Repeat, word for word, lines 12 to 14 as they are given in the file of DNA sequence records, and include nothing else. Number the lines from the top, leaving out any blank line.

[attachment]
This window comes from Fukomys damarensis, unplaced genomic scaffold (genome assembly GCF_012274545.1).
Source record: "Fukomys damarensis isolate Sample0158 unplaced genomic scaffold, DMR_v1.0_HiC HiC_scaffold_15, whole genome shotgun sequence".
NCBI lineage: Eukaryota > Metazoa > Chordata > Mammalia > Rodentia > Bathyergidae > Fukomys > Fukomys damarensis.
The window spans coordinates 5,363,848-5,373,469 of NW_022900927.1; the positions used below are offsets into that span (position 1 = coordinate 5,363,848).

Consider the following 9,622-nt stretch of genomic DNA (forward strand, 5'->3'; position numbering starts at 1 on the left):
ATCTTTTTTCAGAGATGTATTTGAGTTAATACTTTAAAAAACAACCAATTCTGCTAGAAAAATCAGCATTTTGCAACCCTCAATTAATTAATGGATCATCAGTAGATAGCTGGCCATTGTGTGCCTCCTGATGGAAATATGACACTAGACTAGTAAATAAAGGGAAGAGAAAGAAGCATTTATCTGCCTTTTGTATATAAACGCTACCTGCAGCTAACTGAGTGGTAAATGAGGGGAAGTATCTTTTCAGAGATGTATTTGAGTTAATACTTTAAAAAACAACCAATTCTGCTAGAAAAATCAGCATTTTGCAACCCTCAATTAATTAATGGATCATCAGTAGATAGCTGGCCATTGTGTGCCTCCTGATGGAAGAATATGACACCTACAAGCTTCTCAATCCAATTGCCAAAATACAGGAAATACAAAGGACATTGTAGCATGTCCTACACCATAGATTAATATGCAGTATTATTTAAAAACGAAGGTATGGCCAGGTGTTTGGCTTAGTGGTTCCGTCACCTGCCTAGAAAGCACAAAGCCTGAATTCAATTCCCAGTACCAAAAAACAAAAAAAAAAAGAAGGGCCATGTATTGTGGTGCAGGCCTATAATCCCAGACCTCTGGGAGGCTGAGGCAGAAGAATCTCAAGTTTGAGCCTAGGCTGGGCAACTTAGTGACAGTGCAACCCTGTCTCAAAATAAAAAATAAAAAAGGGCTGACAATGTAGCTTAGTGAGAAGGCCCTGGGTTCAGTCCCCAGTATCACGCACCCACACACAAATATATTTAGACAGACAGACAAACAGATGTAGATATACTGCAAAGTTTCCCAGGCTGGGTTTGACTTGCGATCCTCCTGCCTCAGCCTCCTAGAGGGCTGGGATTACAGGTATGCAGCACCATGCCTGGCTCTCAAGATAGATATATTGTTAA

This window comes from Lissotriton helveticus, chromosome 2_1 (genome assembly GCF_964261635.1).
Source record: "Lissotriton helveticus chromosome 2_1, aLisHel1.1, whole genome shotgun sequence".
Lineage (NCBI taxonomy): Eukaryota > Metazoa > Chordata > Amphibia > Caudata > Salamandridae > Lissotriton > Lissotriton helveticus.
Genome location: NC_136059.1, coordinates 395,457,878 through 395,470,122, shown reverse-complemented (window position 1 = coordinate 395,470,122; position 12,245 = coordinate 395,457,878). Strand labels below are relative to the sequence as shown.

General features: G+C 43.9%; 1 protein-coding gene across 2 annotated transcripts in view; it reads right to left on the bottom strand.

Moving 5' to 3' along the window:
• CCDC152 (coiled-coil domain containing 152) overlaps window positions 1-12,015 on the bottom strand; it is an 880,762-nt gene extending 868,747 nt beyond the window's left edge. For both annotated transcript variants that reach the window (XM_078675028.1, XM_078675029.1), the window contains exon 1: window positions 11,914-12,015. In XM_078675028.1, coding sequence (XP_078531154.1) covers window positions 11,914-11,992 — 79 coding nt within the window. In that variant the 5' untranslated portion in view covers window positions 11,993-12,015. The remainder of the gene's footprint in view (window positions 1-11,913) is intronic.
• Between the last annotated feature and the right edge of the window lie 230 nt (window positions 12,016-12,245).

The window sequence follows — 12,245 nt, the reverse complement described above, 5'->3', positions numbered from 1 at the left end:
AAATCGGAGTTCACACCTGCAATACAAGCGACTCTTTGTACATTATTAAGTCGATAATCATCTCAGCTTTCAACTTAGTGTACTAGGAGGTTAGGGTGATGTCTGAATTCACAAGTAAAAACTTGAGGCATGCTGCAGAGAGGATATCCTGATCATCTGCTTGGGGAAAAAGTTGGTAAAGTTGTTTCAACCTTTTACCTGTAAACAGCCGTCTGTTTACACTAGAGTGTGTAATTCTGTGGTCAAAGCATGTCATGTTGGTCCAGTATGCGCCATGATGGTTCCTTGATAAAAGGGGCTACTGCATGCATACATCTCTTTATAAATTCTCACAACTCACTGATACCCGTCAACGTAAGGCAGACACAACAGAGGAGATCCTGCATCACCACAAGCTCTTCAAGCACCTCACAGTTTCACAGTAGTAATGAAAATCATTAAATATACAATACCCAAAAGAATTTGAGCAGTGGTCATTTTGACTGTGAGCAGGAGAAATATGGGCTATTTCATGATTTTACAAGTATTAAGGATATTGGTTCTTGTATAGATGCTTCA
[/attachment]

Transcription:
Moving 5' to 3' along the window:
• CCDC152 (coiled-coil domain containing 152) overlaps window positions 1-12,015 on the bottom strand; it is an 880,762-nt gene extending 868,747 nt beyond the window's left edge. For both annotated transcript variants that reach the window (XM_078675028.1, XM_078675029.1), the window contains exon 1: window positions 11,914-12,015. In XM_078675028.1, coding sequence (XP_078531154.1) covers window positions 11,914-11,992 — 79 coding nt within the window. In that variant the 5' untranslated portion in view covers window positions 11,993-12,015. The remainder of the gene's footprint in view (window positions 1-11,913) is intronic.
• Between the last annotated feature and the right edge of the window lie 230 nt (window positions 12,016-12,245).